Our propensity to gather stuff, wherever we go, is pretty astounding. As mentioned previously, we did ship a container over, but still needed to get a few odds and ends. Well, a few years down the line and we are bursting at the cliched seams with stuff. How did this happen? It’s not like we set out to cram our space with a random collection of odds and ends, but somehow the cupboards are full and the garage can take about all it can contain and still be useful.
So over these last summer holidays, with it being the start of a new year and all that, I thought it would be a good time to start doing a bit of a cleanout. I started with clothing – this seemed to be the easiest place to start as there were more than a few items in our cupboard that needed getting rid of. Fortunately, we have some amazing Opportunity Shops (aka Op Shops) here in NZ and they take in anything from old clothing that is still in reasonable condition, to kitchenware, furniture, books and any other knickknacks one may find cluttering up one’s home. I remember Charity Shops from my stay in the UK, a lifetime ago now. Handy places to pick up this and that at a real bargain – with slogans like “new to you,” they turn unwanted surplus into cash for good causes like the Salvation Army, St Johns or SPCA, to name a few. I remember thinking that these sorts of shops would go down well in SA. But perhaps South African’s are not as bitten by the consumerism bug as those in first world countries.
Anyway, back to my story. To my great surprise, I discovered that the Op Shops in our little town where all suddenly stuffed to the hilt with unwanted things, especially clothing, and were, therefore, temporarily, not taking any donations. Especially not clothing. They had been completely overrun with, well, stuff! At first, I thought that this might be because everyone seemed to have had the same marvellous idea as I – that January seemed like a good time to declutter. However, I was chatting about this to a very good Kiwi friend of mine and she started telling me about Marie Kondo. Marie what? I had never heard of the woman who seems to be taking the decluttering world by storm. What had I missed? I was determined to find out and hit google hard. Ah ha! So, perhaps this is the reason why the good ol’ Op Shops are currently buried under piles of unwanted goods!
Where did that leave me and my boot full of bags of clothing and boxes of kitchen ware. Well, frankly, it left me driving around for a couple of weeks with said stuff in said car boot until I could find an op shop that would be happy to lighten my load. A lesson in patience on my part with the added benefit of much relief once I had offloaded the last bag.
My friend (same lovely person I mentioned earlier), suggested that now might actually be a good time to do some op shopping ourselves, as the quality of goods they are retailing at the moment might be higher than usual as people are not just getting rid of well-used things, but also relatively new things that they have found does not bring them, um, “joy”, after all, and so therefore one could maybe find little gems that might meet a need. But wait. The whole point of the exercise was to declutter, not to reclutter with someone else’s clutter. So, for the time being, besides popping past to drop off a box of books or something, I will try not to spend too much time browsing their wares, just in case I come away with something I really don’t need. Although I did find a great pair of name brand jeans, in next to perfect condition, in my size, for a tenner, that I am very pleased with indeed…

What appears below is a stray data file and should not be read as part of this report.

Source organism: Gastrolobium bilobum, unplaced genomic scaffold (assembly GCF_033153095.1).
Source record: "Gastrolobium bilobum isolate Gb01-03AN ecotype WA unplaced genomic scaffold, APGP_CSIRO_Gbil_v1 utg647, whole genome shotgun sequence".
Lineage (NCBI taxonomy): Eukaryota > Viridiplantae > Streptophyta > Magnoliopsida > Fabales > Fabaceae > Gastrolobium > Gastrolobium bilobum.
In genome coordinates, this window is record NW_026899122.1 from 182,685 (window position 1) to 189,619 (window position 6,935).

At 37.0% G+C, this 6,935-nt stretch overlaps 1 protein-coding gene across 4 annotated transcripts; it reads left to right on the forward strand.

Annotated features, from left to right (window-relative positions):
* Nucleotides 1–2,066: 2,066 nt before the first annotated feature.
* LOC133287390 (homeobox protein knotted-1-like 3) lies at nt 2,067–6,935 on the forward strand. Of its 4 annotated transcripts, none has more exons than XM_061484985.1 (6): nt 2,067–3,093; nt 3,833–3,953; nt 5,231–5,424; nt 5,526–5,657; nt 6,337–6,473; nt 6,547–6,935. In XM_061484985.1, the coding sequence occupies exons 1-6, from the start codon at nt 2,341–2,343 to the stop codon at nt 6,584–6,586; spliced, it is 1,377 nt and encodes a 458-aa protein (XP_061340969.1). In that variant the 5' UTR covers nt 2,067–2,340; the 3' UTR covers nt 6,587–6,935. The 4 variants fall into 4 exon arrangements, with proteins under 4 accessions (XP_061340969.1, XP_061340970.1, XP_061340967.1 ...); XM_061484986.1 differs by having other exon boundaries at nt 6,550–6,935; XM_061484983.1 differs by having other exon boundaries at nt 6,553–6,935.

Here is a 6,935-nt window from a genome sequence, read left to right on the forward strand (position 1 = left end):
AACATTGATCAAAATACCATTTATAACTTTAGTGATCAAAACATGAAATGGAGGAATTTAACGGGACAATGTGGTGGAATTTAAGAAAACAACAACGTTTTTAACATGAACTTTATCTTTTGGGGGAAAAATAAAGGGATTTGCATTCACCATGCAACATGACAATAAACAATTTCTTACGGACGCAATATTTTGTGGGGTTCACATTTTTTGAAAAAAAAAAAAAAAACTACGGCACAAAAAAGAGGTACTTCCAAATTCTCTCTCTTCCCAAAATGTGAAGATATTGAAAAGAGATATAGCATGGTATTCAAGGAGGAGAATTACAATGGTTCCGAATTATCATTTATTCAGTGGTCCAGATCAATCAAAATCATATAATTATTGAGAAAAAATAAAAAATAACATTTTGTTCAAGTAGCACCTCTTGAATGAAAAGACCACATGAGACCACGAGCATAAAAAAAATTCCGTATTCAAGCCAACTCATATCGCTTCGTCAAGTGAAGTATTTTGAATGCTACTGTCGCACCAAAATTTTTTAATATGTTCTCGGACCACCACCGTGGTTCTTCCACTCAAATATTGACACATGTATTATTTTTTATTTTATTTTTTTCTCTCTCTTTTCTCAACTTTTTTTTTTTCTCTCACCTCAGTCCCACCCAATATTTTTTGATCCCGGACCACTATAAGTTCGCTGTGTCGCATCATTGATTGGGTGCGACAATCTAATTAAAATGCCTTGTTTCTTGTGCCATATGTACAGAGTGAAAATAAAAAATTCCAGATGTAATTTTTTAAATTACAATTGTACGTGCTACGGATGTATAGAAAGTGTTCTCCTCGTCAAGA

Bits and bobs
While we are in the very privileged position of being able to declutter, many South Africans arrive in NZ with precious little. So perhaps all those people riding the Marie Kondo wave (if that what it is) may have just paved a little bit of the way for immigrants to cheaply furnish a home and bulk up a wardrobe.
If one doesn’t mind an eclectic mix of this and that, then I reckon Op Shops can be helpful when trying to make ends-meet on a shoestring budget. Not only that, but if one is inclined to want to do your bit for the environment (probably more a first world than third world concern) they can be the way to go. Whether its, clothes, fitting out a kitchen or finding bits of furniture to fill a home, these volunteer-run organisations are fabulous. Google Op Shops in your area.
Don’t forget the Facebook groups for South Africans. Maybe you can find what you need there or on Neighbourly. And remember to pay-it-forward when you have found your feet again.
Then there is also Save Mart, a huge recycle shop that I have yet to brave. I have friends that have been and come back with some good deals – this may be helpful as it is tough to see your hard-saved Rands shrivel next to the mighty NZ dollar. Learning tips and tricks to make them stretch is something I could have done with when we first arrived and the months thereafter.
Remember to shop the sales. Half price sales often on a Thursday at Farmers (get onto their mailing list for upfront notice of their specials) – I have touched on this before but perhaps it warrants another mention? I have also seen more than a few South African’s shopping at Cracker Jacks, formerly known as The Clearance Shed, and not without good reason.